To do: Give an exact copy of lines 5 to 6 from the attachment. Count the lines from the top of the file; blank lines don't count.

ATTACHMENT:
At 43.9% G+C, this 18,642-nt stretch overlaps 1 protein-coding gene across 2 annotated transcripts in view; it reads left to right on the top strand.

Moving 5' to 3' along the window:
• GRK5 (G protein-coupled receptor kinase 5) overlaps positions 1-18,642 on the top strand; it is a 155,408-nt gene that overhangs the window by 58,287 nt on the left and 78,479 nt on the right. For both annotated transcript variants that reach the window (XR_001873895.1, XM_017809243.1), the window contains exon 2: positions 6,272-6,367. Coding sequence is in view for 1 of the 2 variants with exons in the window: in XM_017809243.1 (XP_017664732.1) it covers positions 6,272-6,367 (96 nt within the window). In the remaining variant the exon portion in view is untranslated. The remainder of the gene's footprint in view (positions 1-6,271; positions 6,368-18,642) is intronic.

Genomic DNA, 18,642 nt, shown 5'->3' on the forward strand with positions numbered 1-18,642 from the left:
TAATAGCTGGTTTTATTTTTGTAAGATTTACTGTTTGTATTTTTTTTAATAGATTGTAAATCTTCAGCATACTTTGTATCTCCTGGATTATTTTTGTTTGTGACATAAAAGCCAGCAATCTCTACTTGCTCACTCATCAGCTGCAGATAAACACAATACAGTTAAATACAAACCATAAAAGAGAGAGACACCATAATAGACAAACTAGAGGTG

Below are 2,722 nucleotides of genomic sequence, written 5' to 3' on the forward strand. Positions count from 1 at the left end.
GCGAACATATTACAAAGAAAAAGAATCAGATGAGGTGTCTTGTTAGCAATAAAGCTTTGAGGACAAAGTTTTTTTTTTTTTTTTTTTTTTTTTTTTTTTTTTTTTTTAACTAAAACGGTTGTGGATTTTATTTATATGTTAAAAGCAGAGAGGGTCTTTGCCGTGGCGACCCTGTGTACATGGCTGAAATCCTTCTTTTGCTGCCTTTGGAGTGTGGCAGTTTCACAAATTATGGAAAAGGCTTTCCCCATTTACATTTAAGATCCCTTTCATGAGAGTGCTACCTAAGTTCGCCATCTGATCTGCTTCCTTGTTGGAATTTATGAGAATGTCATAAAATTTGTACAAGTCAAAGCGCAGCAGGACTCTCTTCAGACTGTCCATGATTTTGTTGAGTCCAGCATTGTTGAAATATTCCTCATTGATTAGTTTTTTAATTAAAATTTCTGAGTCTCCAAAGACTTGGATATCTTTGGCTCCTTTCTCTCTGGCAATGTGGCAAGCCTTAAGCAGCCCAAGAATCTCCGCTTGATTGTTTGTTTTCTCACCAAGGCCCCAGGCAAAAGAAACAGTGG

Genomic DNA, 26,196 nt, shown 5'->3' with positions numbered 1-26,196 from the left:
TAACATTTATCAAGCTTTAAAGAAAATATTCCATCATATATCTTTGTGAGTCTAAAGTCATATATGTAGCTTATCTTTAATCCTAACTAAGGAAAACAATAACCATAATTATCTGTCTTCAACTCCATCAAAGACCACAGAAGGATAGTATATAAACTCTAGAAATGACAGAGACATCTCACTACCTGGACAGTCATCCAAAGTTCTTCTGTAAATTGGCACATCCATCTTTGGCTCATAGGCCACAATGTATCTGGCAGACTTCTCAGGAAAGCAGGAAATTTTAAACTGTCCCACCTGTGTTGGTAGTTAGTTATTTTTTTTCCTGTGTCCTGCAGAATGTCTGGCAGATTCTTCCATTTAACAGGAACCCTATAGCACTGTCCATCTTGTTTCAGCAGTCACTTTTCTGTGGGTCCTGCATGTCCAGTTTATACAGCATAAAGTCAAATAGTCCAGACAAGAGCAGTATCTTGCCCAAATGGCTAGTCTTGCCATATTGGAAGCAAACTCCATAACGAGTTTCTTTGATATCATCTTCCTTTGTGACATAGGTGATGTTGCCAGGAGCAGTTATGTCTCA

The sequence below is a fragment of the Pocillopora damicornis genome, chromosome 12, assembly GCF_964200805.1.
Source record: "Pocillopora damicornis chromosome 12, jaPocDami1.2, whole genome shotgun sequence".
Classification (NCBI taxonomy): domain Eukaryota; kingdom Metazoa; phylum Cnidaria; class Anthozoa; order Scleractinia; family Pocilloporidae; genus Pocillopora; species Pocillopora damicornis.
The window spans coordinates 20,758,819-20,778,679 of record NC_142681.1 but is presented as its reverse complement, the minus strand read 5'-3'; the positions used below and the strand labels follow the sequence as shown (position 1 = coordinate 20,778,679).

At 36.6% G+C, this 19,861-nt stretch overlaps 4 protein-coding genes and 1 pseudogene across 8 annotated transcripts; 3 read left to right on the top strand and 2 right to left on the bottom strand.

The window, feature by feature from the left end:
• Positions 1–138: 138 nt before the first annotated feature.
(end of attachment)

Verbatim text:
TAATAGCTGGTTTTATTTTTGTAAGATTTACTGTTTGTATTTTTTTTAATAGATTGTAAATCTTCAGCATACTTTGTATCTCCTGGATTATTTTTGTTTGTGACATAAAAGCCAGCAATCTCTACTTGCTCACTCATCAGCTGCAGATAAACACAATACAGTTAAATACAAACCATAAAAGAGAGAGACACCATAATAGACAAACTAGAGGTG

Below are 2,722 nucleotides of genomic sequence, written 5' to 3' on the forward strand. Positions count from 1 at the left end.